LOCATION East Village
RENT $781.02 [rent stabilized]
SQUARE FEET 240 [studio in tenement]
OCCUPANTS Barbara Monoian [artist; commercial fisherman]; Beth Monoian [artist]
You have a twin! [Barbara] Beth lives with me part of the time. She commutes from Pittsburgh. [Beth nods.]
Where are the hog parts? O-kay. [Takes a breath.] The hog intestines are these pieces.
You have the work of 90 artists in here! I’ve started a museum. That’s Beth on the video.
Beth is in a pink tutu. Tutu and you.
When did you turn your apartment into a museum? Last month. We have open hours.
Where do you keep your clothes? In a plastic garbage bag.
Are you sure you really live here? Yes! I’ve been here since 1996.
Where do you sleep? Beth’s on the couch. I’m on the floor. It’s like sleeping on my boat.
Ah yes, the fishing boat in Alaska. O-kay, my boat. [Takes a breath.] I’ve got a 36-foot, 1930 wooden hand troller. [She shows a picture.]
It’s like a boat in a murder story or where they smuggle things. [Beth] It’s not quite like that. [Barbara] I bought it in Hoonah, a Tlingit village I love near Juneau.
What do you catch? Salmon, crab, herring.
What’s your best catch in a day? Those are difficult questions. O-kay, it’s sold by the pound. All the fish are cleaned by hand—by me. Sixty silver salmon in a day would be fun.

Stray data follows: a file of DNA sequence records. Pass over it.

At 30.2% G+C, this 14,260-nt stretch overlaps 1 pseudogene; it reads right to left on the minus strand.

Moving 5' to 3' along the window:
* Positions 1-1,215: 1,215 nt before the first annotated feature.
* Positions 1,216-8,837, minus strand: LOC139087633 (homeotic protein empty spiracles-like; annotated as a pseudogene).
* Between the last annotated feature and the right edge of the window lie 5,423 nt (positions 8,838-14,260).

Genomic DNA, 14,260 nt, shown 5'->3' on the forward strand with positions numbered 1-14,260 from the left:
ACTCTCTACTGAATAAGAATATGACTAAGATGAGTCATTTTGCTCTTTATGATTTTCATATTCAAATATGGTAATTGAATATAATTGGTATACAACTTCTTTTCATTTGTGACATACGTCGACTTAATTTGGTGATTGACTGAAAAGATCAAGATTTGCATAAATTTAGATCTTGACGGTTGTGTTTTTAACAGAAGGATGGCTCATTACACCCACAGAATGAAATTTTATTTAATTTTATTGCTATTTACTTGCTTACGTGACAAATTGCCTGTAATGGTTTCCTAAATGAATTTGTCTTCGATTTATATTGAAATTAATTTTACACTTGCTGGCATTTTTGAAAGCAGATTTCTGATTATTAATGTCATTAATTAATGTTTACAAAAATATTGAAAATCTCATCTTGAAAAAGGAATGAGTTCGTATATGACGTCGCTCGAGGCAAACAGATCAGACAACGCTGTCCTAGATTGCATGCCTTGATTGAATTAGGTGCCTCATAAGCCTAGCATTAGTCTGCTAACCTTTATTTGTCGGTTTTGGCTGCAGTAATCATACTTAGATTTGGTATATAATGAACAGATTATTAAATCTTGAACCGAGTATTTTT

Beth, do you help with this? [Beth] No. I fished once when I was 18.
You’re slapping a pit bull on its behind. Barb is an exceptionally tough person. [Barbara] I’m thinking of going back in December. The northern lights are out, lots of dark nights. Last year I drove across Canada, alone, in a week. Usually I sleep in the car.
In the middle of Canada, my god. I got inspired when you said about being in Alaska and there’s this story in Outhouses of Alaska about a woman who accidentally peed on a grizzly bear and then I started looking at those thousands of miles of empty snow and I thought about the Gold Rush and the people who climbed up and down the Chilkoot Pass, 40 miles up and 40 miles down, and the avalanches and scurvy. They brag about that.
Oh, what gold will do to a person. Anyway, back to the snow, and the shifting polar ice cap and the thought of being abandoned, lost alone in that empty whiteness. Once on The X-Files, this man fell through an ice hole into the earth below Antarctica. I can’t think of anything worse. [Beth] It’s not quite that way.
Are those more hog intestines over there? [Barbara] Rawhide. It’s a piece I did after September 11. After seeing a deer hunt, 20 deer hanging by the neck . . . [Beth] She has this photo of deer splayed. You should show . . . [Barbara] No, they’re too graphic.
These hanging bladders? This is a hunk of sausage casing.
Look, a haunted roller coaster. Such a brilliant work. Why did you go to Alaska? My grandparents are in Ketchikan. The other grandfather’s Armenian. He’s in Washington State. [Beth] He was a hop farmer. [Barbara] We’re from Yakima.
Is there a large Armenian community in Yakima? [Beth] Just our family. Our grandfather escaped the Armenian genocide. [Barbara] Hitler used it as a model. [Beth] Our other grandfather is part Cherokee. [Barbara] My mom’s health care clinic is in the top six in the country.
Who else lives in Yakima? There’s Mr. Paddock. He’s important.
This article from the Village Voice Archive was posted on November 9, 2004